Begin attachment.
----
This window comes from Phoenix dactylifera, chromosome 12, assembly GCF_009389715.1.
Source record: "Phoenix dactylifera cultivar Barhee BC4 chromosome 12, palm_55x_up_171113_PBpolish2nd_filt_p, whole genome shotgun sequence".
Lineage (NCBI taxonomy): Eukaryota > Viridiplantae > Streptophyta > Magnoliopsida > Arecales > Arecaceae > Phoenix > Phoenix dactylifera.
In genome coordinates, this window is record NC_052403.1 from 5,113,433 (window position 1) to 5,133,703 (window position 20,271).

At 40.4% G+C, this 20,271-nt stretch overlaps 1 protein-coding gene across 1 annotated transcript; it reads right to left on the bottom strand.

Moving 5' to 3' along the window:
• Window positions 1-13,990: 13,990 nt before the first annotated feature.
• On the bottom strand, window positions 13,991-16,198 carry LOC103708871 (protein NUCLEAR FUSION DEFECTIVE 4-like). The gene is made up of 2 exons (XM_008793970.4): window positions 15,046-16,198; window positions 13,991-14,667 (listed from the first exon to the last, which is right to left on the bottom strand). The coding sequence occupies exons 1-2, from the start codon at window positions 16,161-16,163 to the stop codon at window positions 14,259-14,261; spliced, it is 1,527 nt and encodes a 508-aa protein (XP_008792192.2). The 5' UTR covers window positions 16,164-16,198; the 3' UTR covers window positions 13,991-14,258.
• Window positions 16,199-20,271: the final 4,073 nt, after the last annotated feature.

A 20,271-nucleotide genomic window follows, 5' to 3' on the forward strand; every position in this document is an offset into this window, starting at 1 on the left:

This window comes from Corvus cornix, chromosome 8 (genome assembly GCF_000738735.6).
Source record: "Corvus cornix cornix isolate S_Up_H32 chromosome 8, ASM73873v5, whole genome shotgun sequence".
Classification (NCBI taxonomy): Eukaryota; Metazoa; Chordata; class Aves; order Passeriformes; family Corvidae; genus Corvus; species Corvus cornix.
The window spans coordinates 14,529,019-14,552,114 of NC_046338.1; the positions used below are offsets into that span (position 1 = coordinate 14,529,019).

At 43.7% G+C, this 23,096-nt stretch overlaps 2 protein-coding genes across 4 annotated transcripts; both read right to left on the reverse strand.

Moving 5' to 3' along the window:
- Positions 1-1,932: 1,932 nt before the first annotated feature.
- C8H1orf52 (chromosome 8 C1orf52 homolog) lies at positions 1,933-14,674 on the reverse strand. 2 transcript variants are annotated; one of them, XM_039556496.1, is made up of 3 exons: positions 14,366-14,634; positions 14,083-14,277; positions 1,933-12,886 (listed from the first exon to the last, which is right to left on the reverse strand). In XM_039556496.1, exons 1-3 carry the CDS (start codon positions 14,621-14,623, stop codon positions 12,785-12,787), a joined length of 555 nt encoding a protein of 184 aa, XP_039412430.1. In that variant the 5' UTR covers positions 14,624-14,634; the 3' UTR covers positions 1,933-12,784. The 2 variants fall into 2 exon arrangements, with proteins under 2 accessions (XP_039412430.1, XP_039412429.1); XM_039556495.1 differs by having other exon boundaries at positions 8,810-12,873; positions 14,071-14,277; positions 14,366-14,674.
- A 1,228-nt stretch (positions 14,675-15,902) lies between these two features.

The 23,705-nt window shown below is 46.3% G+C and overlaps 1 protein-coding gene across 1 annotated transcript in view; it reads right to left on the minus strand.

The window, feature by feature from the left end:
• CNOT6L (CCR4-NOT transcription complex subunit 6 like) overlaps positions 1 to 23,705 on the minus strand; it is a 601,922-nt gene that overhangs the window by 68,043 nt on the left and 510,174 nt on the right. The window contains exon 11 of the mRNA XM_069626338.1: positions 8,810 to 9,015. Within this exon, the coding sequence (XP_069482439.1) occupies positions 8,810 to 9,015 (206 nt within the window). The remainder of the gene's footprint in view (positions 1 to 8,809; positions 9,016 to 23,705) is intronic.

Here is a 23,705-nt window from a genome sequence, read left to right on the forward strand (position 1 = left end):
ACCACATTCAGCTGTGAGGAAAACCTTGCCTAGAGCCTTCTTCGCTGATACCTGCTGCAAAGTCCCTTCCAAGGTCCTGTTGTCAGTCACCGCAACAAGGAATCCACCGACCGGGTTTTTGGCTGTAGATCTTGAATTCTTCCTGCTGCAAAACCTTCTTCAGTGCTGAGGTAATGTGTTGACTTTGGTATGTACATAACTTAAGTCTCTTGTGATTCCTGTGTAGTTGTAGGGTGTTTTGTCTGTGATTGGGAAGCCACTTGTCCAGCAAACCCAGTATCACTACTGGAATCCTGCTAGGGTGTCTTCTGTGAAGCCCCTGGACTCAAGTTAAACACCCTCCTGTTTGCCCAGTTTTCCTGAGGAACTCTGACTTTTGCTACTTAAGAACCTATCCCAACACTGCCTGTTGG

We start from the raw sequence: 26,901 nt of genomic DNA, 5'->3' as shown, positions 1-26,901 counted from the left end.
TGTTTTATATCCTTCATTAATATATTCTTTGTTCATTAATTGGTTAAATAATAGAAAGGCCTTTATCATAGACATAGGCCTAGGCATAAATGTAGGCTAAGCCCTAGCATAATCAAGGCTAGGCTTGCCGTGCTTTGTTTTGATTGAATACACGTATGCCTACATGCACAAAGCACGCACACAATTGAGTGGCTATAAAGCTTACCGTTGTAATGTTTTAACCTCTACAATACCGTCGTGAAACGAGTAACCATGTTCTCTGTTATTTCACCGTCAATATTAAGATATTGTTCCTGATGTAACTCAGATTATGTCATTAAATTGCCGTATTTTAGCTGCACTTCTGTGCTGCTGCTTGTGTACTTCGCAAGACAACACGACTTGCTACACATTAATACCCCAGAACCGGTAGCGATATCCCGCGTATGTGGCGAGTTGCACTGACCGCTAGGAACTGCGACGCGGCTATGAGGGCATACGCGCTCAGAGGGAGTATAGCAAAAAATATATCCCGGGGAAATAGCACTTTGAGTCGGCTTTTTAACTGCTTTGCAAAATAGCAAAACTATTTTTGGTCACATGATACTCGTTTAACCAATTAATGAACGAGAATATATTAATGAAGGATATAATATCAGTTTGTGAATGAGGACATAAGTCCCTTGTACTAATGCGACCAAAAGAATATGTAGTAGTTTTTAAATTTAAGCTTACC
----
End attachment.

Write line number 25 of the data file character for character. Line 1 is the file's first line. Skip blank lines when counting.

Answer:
We start from the raw sequence: 26,901 nt of genomic DNA, 5'->3' as shown, positions 1-26,901 counted from the left end.